Online Dating broadens one’s horizons
I’ve had a fling with a pilot
One of my favorite aspects of online dating has been the opportunity to broaden my horizons and open up the doors to a more diverse pool of potential mates. Through online dating, I have had love affairs with two Canadians and dated British and Polish expats. I’ve had a fling with a pilot, dated two sexy cops and a few men involved with the military in some form. I’ve been involved with a Christian rocker, a chef, a world-class track athlete, a videographer, a psychotherapist, a neuroscientist, a pathologist—and a pathological liar.
I’ve also found myself in relationships with men I’d previously considered to be swimming outside of my dating pool due to their “status”—while not taboo, they were not exactly most desirable to me either. These have included young divorcees, significantly older men with a lot of emotional cargo and fathers of young children or grown kids.
This mixed bag of men doesn’t even include the long cast of colorful characters I’ve simply had multiple conversations with through phone, text and emails. It’s definitely been a wild trip, and for the most part an adventure from which I’ve learned a lot. Yet one of the most surprising things I’ve learned about online dating is how small a world it really is.
The latest case in point was when I logged into check email from my latest online dating contestants last night and found a man I had seen in person just a few days ago. In fact, I’d seen him every Wednesday for several weeks now. He’s one of the crew of West Coast swing dancers who wows the crowd every week at the open mic for popular blues bar in the city. He’d caught my eye in particular because he and his most consistent dancing partner are the smoothest and sexiest dancers by far, lighting up the floor and begging everyone to watch as they swing, shimmy, spin and dip.
The majority of the other dancers in the group seem to be of college age, though he exudes more maturity and is always better dressed than the others. When I looked at his profile, it turns out he’s only two years younger than I. It’s been a few weeks since he last visited the site, and I have had a strong suspicion that he and his dancing partner are a couple, but his profile exhibited as gregarious and positive a personality as he does in person, so I couldn’t help but write a note saying hello and explaining where I’d seen him before.
Previously, I’ve also come across the six degrees of separation of online dating. You know that theory that average number of acquaintances between any two people in the world is at most six? That IT director who flies planes for fun goes to church with a former colleague who edits what was my sister publication in the next town over—they got to know each other a bit while traveling to a ski trip together. Another colleague grew up with the butcher/independent filmmaker, whom I’d read about several years back when he was making a film about this landmark grocery store going out of business a few towns over. While I didn’t hold it against him that he was still good friends with my former colleague and her husband, we did never wind up dating, ha.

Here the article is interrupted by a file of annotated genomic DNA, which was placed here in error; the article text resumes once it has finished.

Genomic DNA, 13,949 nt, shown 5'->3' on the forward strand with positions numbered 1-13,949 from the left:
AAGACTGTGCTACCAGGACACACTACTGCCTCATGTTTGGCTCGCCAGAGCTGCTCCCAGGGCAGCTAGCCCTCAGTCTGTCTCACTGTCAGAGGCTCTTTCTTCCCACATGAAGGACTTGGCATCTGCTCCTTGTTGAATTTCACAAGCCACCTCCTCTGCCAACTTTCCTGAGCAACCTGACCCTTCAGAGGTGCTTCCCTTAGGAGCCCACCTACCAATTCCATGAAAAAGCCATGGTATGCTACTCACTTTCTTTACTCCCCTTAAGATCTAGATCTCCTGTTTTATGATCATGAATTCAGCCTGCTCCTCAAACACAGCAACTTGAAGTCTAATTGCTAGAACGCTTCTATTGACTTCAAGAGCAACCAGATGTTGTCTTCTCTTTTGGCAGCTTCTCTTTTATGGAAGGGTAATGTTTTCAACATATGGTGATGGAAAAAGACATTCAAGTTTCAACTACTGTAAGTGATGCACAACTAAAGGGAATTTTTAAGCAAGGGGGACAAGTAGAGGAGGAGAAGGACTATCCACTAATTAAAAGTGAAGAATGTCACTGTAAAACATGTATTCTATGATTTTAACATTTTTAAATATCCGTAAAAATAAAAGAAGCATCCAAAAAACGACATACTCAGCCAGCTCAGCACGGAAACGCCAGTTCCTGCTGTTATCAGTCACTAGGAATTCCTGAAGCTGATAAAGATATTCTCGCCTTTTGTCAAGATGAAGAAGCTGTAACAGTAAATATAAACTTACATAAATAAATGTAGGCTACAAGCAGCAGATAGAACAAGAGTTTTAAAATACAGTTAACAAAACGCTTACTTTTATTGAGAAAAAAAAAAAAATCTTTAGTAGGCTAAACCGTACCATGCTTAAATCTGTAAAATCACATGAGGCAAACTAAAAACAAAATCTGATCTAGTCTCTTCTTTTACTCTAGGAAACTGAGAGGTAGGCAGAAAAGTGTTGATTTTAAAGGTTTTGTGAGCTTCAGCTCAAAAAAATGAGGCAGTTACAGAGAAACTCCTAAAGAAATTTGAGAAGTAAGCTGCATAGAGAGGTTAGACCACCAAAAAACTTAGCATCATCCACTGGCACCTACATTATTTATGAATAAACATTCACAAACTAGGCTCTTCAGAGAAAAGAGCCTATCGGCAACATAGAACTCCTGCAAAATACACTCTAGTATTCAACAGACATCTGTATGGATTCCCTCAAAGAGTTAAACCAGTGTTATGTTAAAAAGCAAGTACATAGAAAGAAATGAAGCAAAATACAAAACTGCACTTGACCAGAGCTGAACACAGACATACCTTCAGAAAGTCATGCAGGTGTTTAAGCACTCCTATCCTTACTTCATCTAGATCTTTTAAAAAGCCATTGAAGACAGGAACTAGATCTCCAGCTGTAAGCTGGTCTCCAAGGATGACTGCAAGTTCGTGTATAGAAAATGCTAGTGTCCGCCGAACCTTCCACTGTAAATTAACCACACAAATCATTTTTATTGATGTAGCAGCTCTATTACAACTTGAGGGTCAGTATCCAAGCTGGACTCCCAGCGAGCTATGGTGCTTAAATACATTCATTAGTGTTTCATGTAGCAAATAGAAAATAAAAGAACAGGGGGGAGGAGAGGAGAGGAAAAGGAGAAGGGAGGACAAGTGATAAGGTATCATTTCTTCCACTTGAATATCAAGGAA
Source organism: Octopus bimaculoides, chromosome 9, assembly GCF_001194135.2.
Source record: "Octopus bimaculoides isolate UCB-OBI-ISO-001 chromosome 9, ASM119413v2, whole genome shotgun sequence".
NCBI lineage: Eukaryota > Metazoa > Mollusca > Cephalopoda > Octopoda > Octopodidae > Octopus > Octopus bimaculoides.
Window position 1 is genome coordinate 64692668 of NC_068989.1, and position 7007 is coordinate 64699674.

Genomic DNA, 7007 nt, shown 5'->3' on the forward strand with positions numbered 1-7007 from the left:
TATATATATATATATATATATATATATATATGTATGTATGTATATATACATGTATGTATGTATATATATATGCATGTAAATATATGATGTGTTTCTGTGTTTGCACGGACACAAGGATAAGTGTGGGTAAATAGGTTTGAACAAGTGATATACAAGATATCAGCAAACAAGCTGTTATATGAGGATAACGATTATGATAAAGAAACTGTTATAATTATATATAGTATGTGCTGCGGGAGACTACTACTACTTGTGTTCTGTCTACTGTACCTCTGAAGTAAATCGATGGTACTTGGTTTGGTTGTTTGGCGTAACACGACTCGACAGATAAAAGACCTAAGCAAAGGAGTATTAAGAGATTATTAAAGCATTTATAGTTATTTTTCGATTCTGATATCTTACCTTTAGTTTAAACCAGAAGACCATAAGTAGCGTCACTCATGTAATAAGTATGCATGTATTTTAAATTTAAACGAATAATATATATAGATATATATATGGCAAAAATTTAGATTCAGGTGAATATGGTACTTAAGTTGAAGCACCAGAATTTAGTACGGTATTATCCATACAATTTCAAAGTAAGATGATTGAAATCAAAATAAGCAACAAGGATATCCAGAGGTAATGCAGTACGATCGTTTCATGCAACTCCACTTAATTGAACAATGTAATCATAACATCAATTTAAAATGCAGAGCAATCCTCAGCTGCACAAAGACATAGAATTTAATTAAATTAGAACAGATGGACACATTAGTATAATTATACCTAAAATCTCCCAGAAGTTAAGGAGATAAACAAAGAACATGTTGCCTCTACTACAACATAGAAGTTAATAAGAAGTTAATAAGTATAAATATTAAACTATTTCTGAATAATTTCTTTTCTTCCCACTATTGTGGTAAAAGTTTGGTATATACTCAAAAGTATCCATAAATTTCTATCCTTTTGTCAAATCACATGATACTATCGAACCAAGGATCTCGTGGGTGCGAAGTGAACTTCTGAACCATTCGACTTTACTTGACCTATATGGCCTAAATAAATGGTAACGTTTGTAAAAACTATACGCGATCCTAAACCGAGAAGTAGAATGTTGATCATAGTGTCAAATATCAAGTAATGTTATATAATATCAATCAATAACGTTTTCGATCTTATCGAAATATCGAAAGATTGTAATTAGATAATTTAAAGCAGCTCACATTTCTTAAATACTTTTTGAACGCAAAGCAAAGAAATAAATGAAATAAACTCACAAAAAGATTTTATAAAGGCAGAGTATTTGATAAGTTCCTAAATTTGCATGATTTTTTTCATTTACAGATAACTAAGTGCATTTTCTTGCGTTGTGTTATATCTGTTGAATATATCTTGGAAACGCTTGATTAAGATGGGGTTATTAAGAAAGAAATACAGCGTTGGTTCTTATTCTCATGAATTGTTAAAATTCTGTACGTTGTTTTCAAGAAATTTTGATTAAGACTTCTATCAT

I’ve also dated people who, when added as Facebook friends, had at least one or two mutual “friends” in common. Whether they were networking contacts or childhood friends, it is always reassuring to know that a complete stranger is at least the acquaintance of someone you also know. Then when something goes wrong, you feel you at least have someone else to blame: “But the only reason I gave this freak a try was because you’re friends with them!”
The Small World of Online Dating
And finally there is the small world within the world of online dating, where people tend to continually pop up from site to site. I first was introduced to the Karaoke Reviewer on PlentyOfFish, where we developed an email friendship about music and writing. At least a year later, he resurfaced on OkCupid, took this as a sign and finally asked me out. Another guy and I went through a lengthy e-courtship on eHarmony, but I trusted my gut after a marathon phone conversation and cut it off just when we were set to finally meet in person. He later popped up as a specially selected match on OkCupid. An ex of my good friend also turned up as romantic match once—that was a tad awkward, but he was a good sport.
And I of course simple had to write to one of my good friends when he turned up as a match. We originally met through the same dating site years earlier, finding out we were practically neighbors. After three dates he informed me he would never marry me for reasons still unknown, but we became good friends and later FWB. After recovering from that, we eventually settled into a distanced though still cordial friendship through our various relationships, including his misguided engagement. After they finally broke off their tumultuous seven-month engagement, he popped back up on the dating site, and we were matched. I naturally had to be a wise ass about how that turned out the last time. For some reason, he didn’t find it so funny. Lesson learned: don’t joke about mutually getting off lucky when someone has just ended an engagement.
Of course, I really didn’t think it was funny when the man I was in a relationship on-and-off for several years popped up as one of my matches a few months after our painfully confusing final break up and four-and-a-half years after we were originally paired and met on Match. BUT if you’re dying of curiosity, you can read all about it here.
As I said, sometimes online dating can be a small—sometimes too small—world.